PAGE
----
OPINION
July 19, 2012
It certainly would be good for UC Riverside if it had a full medical school. Professional schools - especially medical and law schools - add luster to a college's reputation and can attract research money and elite professors. Whether it would be good for the state, or for the University of California as a whole, is another matter. Though we don't object to the concept of increasing the number of such graduate schools, this seems like the wrong time to embark on an expensive new project that will cost the state millions of dollars a year down the road.
CALIFORNIA | LOCAL
September 18, 1996 | DAVID ROSENZWEIG, TIMES STAFF WRITER
Patricia Moore's longtime campaign manager testified Tuesday that he laundered payoffs to her from backers of a card casino in Compton, and once delivered $10,000 in cash to her from the city's commercial waste hauler. "I was used, I feel betrayed," Basil Kimbrew told a federal court jury in the former Compton councilwoman's extortion trial. Moore is accused of extorting $12,334 from Compton Entertainment Inc.
CALIFORNIA | LOCAL
September 19, 1996 | DAVID ROSENZWEIG, TIMES STAFF WRITER
Patricia Moore's longtime campaign manager testified Tuesday that he laundered payoffs to her from backers of a card casino in Compton, and once delivered $10,000 in cash to her from the city's commercial waste hauler. "I was used, I feel betrayed," Basil Kimbrew told a federal court jury in the former Compton councilwoman's extortion trial. Moore is accused of extorting $12,334 from Compton Entertainment Inc.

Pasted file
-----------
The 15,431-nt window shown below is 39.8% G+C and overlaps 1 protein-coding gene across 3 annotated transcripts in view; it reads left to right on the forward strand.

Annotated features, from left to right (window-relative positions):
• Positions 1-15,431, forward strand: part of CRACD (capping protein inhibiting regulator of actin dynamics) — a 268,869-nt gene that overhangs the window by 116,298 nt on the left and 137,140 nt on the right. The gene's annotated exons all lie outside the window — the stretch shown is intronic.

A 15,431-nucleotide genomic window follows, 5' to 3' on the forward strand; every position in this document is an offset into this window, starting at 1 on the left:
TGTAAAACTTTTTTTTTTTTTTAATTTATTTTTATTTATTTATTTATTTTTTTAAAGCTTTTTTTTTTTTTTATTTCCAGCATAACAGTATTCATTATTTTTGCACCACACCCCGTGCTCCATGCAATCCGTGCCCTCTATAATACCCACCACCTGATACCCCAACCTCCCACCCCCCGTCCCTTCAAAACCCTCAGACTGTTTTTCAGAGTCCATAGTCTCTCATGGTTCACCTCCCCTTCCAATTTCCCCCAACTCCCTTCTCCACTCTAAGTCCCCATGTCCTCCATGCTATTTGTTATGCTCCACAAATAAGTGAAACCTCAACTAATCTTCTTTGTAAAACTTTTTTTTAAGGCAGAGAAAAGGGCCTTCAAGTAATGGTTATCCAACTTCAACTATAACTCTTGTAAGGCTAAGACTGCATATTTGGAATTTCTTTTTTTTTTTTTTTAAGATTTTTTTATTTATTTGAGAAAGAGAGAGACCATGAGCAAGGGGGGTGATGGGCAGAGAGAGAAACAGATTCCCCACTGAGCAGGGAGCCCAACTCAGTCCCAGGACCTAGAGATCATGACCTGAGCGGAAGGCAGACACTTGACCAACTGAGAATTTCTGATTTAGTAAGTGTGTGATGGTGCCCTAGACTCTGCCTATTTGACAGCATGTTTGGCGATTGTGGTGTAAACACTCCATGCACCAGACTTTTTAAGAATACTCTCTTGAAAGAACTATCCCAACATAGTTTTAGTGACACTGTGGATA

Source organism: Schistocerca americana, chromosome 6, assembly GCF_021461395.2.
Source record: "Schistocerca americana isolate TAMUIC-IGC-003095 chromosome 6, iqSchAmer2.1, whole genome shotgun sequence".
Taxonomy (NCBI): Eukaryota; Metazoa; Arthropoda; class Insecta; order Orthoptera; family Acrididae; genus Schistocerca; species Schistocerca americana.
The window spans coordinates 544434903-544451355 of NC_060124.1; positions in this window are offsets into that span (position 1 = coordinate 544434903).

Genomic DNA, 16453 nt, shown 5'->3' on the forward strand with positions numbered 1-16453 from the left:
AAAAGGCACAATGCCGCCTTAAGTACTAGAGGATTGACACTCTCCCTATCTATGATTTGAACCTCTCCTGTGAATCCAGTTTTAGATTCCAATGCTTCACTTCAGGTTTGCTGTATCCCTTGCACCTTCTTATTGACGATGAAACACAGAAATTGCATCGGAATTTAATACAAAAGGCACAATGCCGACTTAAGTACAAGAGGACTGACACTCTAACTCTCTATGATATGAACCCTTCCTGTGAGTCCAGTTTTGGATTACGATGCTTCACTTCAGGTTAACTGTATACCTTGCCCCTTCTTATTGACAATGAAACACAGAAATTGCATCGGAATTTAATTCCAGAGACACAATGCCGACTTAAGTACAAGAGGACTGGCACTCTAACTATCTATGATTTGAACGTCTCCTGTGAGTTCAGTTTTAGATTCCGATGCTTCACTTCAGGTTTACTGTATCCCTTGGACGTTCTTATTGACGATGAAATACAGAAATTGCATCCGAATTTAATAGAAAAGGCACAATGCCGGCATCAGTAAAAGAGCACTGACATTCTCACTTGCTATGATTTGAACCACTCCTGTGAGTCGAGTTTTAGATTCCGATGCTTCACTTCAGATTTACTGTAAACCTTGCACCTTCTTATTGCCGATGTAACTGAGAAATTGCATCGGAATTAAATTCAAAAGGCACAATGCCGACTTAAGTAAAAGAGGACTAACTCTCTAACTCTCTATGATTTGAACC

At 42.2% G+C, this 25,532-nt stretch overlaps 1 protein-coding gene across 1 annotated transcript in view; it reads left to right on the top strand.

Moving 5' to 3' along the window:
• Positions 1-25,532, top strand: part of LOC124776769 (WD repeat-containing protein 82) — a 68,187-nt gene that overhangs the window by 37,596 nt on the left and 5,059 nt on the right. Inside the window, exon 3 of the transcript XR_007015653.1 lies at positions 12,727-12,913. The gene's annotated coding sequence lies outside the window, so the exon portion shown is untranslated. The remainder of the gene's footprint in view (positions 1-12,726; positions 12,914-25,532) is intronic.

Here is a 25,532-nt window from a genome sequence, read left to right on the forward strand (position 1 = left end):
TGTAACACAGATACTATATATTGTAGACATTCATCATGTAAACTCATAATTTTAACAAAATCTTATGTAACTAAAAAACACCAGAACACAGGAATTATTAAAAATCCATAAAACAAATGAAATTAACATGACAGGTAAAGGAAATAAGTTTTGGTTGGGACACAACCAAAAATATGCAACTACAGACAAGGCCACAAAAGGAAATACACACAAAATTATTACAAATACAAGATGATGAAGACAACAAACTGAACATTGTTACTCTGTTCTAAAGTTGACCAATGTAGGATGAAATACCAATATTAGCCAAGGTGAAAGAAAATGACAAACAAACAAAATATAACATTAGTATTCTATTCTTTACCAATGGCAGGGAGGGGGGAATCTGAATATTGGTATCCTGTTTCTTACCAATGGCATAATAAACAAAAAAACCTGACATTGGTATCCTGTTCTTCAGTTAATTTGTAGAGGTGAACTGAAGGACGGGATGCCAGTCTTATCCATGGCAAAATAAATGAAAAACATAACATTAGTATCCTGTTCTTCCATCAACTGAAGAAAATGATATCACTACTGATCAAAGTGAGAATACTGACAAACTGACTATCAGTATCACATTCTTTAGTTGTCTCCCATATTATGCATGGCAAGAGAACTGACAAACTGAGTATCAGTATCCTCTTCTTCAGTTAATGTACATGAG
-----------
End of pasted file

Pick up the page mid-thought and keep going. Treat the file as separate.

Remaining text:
CALIFORNIA | LOCAL
June 24, 2009 | Catherine Saillant
Alarmed by spiraling pension debt, Ventura County could join a growing number of local governments requiring that future increases in retirement benefits for public employees be put on the ballot. Voters in Orange County and the city of San Diego in recent years have stripped benefit-granting authority from their elected officials, reserving that power for the electorate. San Francisco has required voter approval of pension benefit hikes since its founding charter over a century ago.
NEWS
December 17, 1990 | TED JOHNSON, SPECIAL TO THE TIMES
In these parts, it's common to hear roosters crow in the morning, see horseback riders on the streets and drive by home after home with a mishmash of old cars and farm animals in their back yards. Everywhere in this unincorporated Riverside County village are signs that it is rural, rustic and independent. The roads have hand-painted signs and no curbs, street lights or sidewalks. And by and large, the residents want to keep it that way.
CALIFORNIA | LOCAL
October 5, 1985 | BARRY S. SURMAN, Times Staff Writer
An unusual transfer of territory from one city to another became official in Riverside County on Friday, opening the door for development in Corona of 3,742 homes and nearly 11 1/2 acres of community shopping areas in the hills dividing the northeastern part of the city from southeastern Norco. The transfer, recorded Friday morning in the county recorder's office, moved the border between the cities northward to include within Corona's boundaries 712 undeveloped acres formerly in Norco.